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Scorpius lights up the night sky

One of the most prominent constellations found in the summer sky is Scorpius. It is one of the few "sky pictures" that actually looks like the creature it is named after, a scorpion. The early Polynesians envisioned it as a fishing hook. What pictures can you see?

Antares, the bright red star in the body of the scorpion, is a red giant more than 330 times the diameter of our sun. If our sun were the size of a baseball, Antares would be 2 miles across. Antares is almost 2,000 times as bright as the sun. It takes the light of Antares 250 years to reach us, while the light from nearby Jupiter reaches us in less than one hour. Thanks to the finite velocity of light, you are looking back in time!

As the last vestiges of light leave the skies, look to the west to find the reddish planet Mars. Notice that Mars does not twinkle but the stars around it may. The moon will join the red planet Monday evening and again on July 31.

We can now turn our eyes to the southeast to see the brightest "star" in the sky, the planet Jupiter. Jupiter is now at its brightest and biggest (in telescopic viewing) for the year. It will be the object of attention of many amateur astronomers as they look for signs of the encounter with the comet Shoemaker-Levy 9 last summer. The moon will join with Jupiter on the evenings of July 8 and 9.

After midnight we can find Saturn rising in the east and toward the south before sunrise. Its view in a telescope will appear strange to many, since the rings will appear missing while they are on edge to us, but this will give us a better view of the planet and its array of moons.

Mercury and Venus may be seen 30 to 40 minutes before sunrise the first half of July. Look to the east-northeast to find the pair as they move deeper into the glare of the sun with the ending days of July.

Star shows

The adult star show for the Bishop Planetarium in Bradenton and the Saunders Planetarium (at MOSI) in Tampa is "Hubble Vision." The show explores the development and discoveries of the space telescope.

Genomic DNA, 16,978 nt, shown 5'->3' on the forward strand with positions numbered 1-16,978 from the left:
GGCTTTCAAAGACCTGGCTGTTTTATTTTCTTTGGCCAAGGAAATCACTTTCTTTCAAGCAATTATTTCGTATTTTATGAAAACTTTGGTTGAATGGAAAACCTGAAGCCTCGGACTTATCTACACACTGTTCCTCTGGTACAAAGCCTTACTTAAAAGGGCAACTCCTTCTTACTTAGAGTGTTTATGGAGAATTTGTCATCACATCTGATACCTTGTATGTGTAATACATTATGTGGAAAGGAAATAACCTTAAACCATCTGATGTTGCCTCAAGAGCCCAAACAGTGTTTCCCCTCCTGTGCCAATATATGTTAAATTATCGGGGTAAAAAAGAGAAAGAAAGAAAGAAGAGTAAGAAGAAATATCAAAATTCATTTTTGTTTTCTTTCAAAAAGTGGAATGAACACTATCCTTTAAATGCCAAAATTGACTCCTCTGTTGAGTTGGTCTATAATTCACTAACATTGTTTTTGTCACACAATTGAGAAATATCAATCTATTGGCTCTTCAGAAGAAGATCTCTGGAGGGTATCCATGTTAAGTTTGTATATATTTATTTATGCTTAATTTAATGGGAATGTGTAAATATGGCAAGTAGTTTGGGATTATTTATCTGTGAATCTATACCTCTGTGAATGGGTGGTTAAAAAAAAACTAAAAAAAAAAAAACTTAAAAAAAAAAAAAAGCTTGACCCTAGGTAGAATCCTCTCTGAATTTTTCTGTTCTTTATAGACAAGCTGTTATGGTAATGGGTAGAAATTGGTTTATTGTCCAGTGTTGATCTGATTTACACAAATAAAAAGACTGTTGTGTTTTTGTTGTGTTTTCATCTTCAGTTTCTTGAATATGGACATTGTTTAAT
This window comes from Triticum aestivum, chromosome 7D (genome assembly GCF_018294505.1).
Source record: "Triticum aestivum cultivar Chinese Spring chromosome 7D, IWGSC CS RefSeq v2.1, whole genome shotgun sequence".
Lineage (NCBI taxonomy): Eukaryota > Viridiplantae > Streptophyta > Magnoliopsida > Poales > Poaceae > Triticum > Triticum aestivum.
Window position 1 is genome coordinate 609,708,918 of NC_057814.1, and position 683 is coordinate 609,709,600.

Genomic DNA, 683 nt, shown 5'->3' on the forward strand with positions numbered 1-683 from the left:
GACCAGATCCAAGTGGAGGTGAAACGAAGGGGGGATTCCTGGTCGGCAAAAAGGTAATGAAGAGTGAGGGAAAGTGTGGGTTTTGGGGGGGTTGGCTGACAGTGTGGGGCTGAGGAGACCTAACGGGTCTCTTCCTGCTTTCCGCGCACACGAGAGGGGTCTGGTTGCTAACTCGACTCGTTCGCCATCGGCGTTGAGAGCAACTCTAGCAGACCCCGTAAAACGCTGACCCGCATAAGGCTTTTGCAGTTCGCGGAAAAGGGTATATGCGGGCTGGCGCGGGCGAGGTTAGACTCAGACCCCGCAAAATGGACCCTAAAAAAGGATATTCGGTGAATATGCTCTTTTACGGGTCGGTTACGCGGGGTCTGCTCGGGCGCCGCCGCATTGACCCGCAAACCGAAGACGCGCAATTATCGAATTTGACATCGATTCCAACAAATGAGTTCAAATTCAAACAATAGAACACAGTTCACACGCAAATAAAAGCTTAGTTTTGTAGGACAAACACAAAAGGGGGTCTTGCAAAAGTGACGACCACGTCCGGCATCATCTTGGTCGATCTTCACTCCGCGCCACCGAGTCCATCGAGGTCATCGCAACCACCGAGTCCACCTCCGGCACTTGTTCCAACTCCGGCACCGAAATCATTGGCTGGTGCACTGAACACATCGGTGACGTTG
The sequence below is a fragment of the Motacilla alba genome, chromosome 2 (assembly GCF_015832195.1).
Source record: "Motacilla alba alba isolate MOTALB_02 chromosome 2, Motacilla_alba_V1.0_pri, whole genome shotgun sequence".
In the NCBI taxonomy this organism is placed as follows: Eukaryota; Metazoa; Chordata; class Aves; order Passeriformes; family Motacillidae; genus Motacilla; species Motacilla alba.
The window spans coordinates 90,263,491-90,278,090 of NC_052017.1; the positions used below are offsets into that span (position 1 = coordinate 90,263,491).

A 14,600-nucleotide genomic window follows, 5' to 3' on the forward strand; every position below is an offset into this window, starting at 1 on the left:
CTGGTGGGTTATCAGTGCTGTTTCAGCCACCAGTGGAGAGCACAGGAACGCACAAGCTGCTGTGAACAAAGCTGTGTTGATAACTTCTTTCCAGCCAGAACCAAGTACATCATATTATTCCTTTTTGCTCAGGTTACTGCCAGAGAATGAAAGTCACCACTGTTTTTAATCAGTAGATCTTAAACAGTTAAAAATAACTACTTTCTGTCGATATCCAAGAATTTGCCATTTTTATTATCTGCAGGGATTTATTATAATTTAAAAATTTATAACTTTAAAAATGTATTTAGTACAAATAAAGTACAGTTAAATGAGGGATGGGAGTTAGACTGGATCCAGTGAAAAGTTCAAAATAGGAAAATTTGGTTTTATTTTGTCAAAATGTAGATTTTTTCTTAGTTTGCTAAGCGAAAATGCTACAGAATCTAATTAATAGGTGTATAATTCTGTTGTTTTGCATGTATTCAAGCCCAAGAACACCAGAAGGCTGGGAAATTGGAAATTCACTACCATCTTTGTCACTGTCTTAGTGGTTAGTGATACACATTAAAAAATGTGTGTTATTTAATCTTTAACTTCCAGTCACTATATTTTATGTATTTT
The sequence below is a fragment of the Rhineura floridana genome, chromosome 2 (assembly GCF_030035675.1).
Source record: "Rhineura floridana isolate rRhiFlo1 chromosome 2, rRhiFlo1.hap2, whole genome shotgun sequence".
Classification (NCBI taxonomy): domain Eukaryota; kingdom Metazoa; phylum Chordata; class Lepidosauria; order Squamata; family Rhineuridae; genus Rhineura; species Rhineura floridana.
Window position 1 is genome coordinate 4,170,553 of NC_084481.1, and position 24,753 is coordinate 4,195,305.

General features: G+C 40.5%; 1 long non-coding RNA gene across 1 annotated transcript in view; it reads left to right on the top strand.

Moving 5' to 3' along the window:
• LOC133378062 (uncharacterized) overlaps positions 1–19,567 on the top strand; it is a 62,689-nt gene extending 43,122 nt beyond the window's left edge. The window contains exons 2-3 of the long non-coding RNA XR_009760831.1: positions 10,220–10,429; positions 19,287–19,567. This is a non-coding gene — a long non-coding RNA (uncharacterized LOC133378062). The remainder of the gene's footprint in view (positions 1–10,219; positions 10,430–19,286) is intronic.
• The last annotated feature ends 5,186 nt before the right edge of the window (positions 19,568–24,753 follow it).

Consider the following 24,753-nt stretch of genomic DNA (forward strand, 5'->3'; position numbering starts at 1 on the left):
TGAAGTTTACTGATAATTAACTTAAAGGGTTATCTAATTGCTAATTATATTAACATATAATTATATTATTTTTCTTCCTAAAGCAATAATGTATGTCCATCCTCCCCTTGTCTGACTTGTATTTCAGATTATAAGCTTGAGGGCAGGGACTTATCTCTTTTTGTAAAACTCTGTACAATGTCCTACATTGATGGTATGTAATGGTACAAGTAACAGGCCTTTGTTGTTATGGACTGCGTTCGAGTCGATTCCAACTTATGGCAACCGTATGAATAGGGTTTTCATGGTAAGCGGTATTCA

"Larry Cat in Space" is also at both planetariums. This children's show tells the story of an inquisitive cat's adventure to the moon.

If skies are

clear these faci-

lities will have their telescopes set up on Friday and Saturday evenings. For information, call the Bishop Planetarium at (941) 746-4131 and the Saunders Planetarium at (813) 987-6300.

July sky calendar

Monday _ At dusk, Mars is above the crescent moon in the west. The Earth is farthest from the sun at 94.5-million miles.

July 5 _ First quarter moon.

July 8 _ The moon is to the right of Jupiter after dusk.

July 9 _ The moon is to left of Jupiter after dusk.

July 11 _ The moon is closest to the Earth (perigee) at 222,942 miles.

July 12 _ Full moon. The full moon of July is the Hay or Thunder Moon. The Local Group of Deep Sky Observers meets at 7 p.m. at the Bishop Planetarium.

July 13 _ The MARS astronomy club meets at MOSI at 7:30 p.m.

July 15 _ Look toward the east to see the moon above and to the right of Saturn.

July 16 _ Look toward the east to see the moon above left of Saturn.

July 19 _ Last quarter moon.

July 20 _ At 30 minutes before dawn, Mercury and Venus are less than {-degree apart above the east-northeast horizon. It's hard to see.

July 23 _ The moon is at its greatest distance (apogee) from Earth at 252,100 miles.

July 27 _ New moon. Mercury is at superior conjunction _ on the other side of the sun.

July 28 _ The St. Petersburg Astronomy Club meets at 8 p.m. at the Science Center of Pinellas County at 7701 22nd Ave. N.

Celestial updates

TimesLine keeps you in touch with a daily short astronomy feature. Use your push-button phone to call the number for your area (on today's TV page) and enter code number 7827 (STAR).

Daryl L. Schrader is an astronomy and mathematics professor at St. Petersburg Junior College and teaches astronomy at the University of South Florida.

Why do we have summer?

In the Northern Hemisphere, summer is the hottest season, winter is the coldest and autumn and spring are relatively mild. We owe this change of seasons to the way the Earth is tilted.

The Earth rotates on an axis that is always tilted at an angle of about 23 1/1 degrees. This tilted axis puts the Northern Hemisphere in a more direct path of the sun's rays in the summertime. In fact, the Earth is at its greatest distance from the sun on July 3.

Summer

The tilt of Earth's axis is toward the sun in summer, subjecting the Northern Hemisphere to more direct sunlight.

Winter

The tilt of Earth's axis is away from the sun in winter, resulting in less direct sunlight reaching the Northern Hemisphere.

Earth's axis

The rotation of Earth's axis gives us night and day.

Earth's orbit

Earth orbits the sun in one years, giving us four seasons.

Earth's tilted axis works the reverse way for people in the Southern Hemisphere, making their seasons the opposite of ours.

Source: World Book Encyclopedia

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